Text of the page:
The International Cricket Council announced yesterday that the Indian cricket team under Virat Kohli would end this year as the No:1 Test playing side in the world, a few minutes after Kohli’s team wrapped up an almost impossible victory in the last two sessions of the Chennai test considered to be ending in a tame draw until the lunch break yesterday. In fact, it is these impossible turnarounds at the most unexpected times, that have made this team in transition under Kohli’s captaincy a very special one despite many underlying concerns. And a 4-0 victory against England, coming after the series wins against New Zealand, South Africa, West Indies and Srilanka make it very special and a record of 18 consecutive Tests without losses with 14 victories, is a crowning glory to an already brilliant year for Kohli who amassed runs at will and broke many a batting record while also scoring three Test double hundreds in one year.
Unlike in 2010-11 when we became the No:1 Test playing nation in the world for the first time under Dhoni, we don’t have the fab four or five (Tendulkar, Sehwag, Dravid, VVS and Sourav) playing now apart from Dhoni himself. Also there is no Zaheer Khan or Harbhajan Singh in the bowling department. In fact, apart from Kohli himself, Pujara and to some extent Vijay, the top order and middle order is in a flux with some gaping holes in some positions. The best bet in batting, Rahane is woefully out of form. Bowling, though has been on the up with Ashwin and Jadeja performing consistently well, however, for the seamers it’s a toss up between Shami, Umesh, Ishant and Bhuvanesh kumar, thanks to injuries or indifferent performances at times. Saha as wicket keeper is emerging, but again down due to injury and the replacement wicket keeper, Parthiv Patel seems to be more like a goal keeper, deflecting the balls than catching them. Although there were some brilliant efforts on the field like the stupendous catch by Jadeja on the last day, many dropped catches and misfields raise some serious concerns. Also there had been a few tactical errors by captain himself in some sessions in some of the matches.
Yet, with all these deficiencies, we have outperformed the other teams and achieved the impossible. One argument could be that the other teams – be it England, Australia or SA themselves are much below par than what they were a few years back, and that most of these wins have come at home and not in England, New Zealand or Australia. But then what I look for in a captain is what he does to the team and more importantly the individuals in the team and how he makes a turnaround – like my all time favourite captains, Ranatunga, Imran and Sourav did to theirs, regardless of wins / losses or where they played. Or for that matter, what Faf du Plessis is doing to SA now in the absence of A B de Villiers. From that point of view, look at how players like K L Rahul, Jayant Yadav or Karun Nair have emerged and evolved under captain Kohli. Or for that matter the resurgence in bowling – especially that of Shami, Umesh, and more impressively Ishant and Ashwin who were not performing like how they are now, a couple of years back. And most importantly, the belief in this team that they can win no matter what – like the number of times they did, be it in Sri Lanka or against SA, NZ and now against England – in terms of how they either turned a possible loss or an inevitable draw to a victory. It is this transformation in the mindset “to go for the kill” – which we were sadly lacking in our Test side until a couple of years back, is what I hail the most about Kohli’s leadership that gives me the hope that the team under him would go a long way in establishing themselves as world beaters.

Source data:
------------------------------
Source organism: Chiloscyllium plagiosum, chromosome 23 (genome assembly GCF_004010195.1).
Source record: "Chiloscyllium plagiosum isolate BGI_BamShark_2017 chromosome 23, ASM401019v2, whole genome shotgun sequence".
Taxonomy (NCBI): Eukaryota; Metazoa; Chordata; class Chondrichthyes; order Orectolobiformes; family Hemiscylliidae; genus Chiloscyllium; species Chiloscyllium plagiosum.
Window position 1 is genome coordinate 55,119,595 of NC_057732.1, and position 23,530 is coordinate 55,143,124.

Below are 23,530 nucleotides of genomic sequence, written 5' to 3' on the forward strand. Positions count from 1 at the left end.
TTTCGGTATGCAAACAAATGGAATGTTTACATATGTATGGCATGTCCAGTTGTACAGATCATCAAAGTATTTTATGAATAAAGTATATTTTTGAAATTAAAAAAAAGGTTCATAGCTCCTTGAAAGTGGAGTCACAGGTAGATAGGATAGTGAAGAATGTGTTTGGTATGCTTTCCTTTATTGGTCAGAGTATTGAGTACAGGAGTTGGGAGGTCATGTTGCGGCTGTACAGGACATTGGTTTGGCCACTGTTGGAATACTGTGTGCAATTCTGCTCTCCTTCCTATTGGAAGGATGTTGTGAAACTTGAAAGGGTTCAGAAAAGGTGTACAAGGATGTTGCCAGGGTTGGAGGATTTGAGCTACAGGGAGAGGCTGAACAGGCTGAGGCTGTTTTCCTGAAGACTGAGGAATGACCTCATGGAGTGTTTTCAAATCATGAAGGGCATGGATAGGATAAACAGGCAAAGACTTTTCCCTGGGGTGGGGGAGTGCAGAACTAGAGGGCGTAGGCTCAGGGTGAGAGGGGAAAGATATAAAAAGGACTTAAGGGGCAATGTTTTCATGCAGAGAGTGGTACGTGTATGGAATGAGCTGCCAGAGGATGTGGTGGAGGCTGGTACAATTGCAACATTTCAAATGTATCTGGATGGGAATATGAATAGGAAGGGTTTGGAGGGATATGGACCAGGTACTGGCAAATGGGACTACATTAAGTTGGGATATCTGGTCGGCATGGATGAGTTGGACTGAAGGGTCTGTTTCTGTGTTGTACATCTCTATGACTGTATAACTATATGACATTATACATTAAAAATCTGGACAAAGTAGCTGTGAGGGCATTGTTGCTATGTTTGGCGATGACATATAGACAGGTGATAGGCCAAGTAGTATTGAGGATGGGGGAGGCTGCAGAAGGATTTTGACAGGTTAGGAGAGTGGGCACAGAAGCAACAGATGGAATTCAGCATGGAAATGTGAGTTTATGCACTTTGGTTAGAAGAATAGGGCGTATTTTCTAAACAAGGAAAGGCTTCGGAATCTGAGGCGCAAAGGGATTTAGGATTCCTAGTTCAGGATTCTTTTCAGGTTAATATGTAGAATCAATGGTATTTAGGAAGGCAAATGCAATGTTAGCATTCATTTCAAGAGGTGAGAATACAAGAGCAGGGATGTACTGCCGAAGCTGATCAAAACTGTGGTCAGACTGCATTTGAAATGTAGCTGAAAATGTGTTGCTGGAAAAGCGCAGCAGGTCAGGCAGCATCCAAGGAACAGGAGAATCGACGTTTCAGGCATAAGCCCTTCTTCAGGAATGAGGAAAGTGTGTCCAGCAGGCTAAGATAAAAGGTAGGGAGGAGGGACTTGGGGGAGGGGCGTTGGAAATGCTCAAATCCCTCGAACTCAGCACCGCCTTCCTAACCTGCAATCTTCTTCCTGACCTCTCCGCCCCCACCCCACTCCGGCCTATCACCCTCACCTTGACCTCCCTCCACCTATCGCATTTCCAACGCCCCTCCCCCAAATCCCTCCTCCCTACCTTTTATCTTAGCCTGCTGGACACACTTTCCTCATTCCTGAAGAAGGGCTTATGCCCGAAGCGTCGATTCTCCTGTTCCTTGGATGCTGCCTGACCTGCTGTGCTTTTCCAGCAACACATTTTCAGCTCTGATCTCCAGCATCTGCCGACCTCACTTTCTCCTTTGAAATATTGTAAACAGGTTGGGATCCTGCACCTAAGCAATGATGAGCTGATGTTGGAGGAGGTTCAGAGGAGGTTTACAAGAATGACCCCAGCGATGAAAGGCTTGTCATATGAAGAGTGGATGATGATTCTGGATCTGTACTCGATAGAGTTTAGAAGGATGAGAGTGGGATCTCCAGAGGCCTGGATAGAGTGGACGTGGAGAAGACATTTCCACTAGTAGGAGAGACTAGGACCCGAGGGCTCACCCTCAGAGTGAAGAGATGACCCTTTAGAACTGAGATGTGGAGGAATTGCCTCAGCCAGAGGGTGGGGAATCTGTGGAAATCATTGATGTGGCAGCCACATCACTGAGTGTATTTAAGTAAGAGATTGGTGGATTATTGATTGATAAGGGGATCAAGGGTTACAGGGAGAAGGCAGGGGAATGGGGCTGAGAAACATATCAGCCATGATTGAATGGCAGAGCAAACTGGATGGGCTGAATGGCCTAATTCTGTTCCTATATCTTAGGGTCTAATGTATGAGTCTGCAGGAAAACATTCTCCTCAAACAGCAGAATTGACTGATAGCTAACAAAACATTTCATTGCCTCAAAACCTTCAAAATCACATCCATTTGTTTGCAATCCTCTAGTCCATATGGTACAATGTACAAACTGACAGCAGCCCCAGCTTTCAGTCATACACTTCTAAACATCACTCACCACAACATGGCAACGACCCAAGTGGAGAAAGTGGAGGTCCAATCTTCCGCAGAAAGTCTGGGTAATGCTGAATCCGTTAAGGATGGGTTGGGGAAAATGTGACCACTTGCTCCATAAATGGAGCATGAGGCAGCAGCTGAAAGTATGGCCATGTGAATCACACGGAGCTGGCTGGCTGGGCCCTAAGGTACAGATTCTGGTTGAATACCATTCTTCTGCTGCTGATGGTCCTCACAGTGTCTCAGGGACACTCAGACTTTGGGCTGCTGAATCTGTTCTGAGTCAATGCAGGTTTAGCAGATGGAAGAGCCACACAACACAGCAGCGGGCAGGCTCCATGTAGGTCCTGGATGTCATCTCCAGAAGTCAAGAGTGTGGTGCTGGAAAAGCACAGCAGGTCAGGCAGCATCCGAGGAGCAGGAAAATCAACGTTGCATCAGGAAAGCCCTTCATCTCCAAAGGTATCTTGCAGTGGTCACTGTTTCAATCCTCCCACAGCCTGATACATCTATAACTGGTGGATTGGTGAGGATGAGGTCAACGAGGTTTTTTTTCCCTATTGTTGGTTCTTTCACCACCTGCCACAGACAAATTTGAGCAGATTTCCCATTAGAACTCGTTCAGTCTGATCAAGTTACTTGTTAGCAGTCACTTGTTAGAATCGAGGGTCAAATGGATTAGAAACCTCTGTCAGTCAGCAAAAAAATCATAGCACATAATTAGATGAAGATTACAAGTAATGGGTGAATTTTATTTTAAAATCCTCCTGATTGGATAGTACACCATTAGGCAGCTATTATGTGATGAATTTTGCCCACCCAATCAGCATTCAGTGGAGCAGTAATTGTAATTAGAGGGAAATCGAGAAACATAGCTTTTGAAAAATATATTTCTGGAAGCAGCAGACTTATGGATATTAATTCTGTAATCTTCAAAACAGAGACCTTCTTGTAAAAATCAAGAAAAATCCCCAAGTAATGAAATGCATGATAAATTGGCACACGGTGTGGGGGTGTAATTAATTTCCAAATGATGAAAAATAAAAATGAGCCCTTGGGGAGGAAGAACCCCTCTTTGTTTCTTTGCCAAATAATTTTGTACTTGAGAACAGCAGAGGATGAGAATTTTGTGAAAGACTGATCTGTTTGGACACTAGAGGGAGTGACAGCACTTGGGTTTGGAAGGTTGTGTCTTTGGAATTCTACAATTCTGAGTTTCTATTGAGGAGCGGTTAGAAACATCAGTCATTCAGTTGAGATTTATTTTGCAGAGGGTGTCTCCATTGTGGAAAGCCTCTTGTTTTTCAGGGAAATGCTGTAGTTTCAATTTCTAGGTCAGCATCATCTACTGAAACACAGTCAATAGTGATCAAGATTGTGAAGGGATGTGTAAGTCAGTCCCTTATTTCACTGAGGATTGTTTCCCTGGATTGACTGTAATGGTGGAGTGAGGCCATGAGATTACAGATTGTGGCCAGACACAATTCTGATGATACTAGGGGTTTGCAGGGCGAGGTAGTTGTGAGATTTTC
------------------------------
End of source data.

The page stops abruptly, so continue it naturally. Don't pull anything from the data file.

That captain Kohli himself is setting an example for that, leading from the front in turning the matches upside down by his own performance and instilling fear in the minds of opposition is a great sign and step towards that.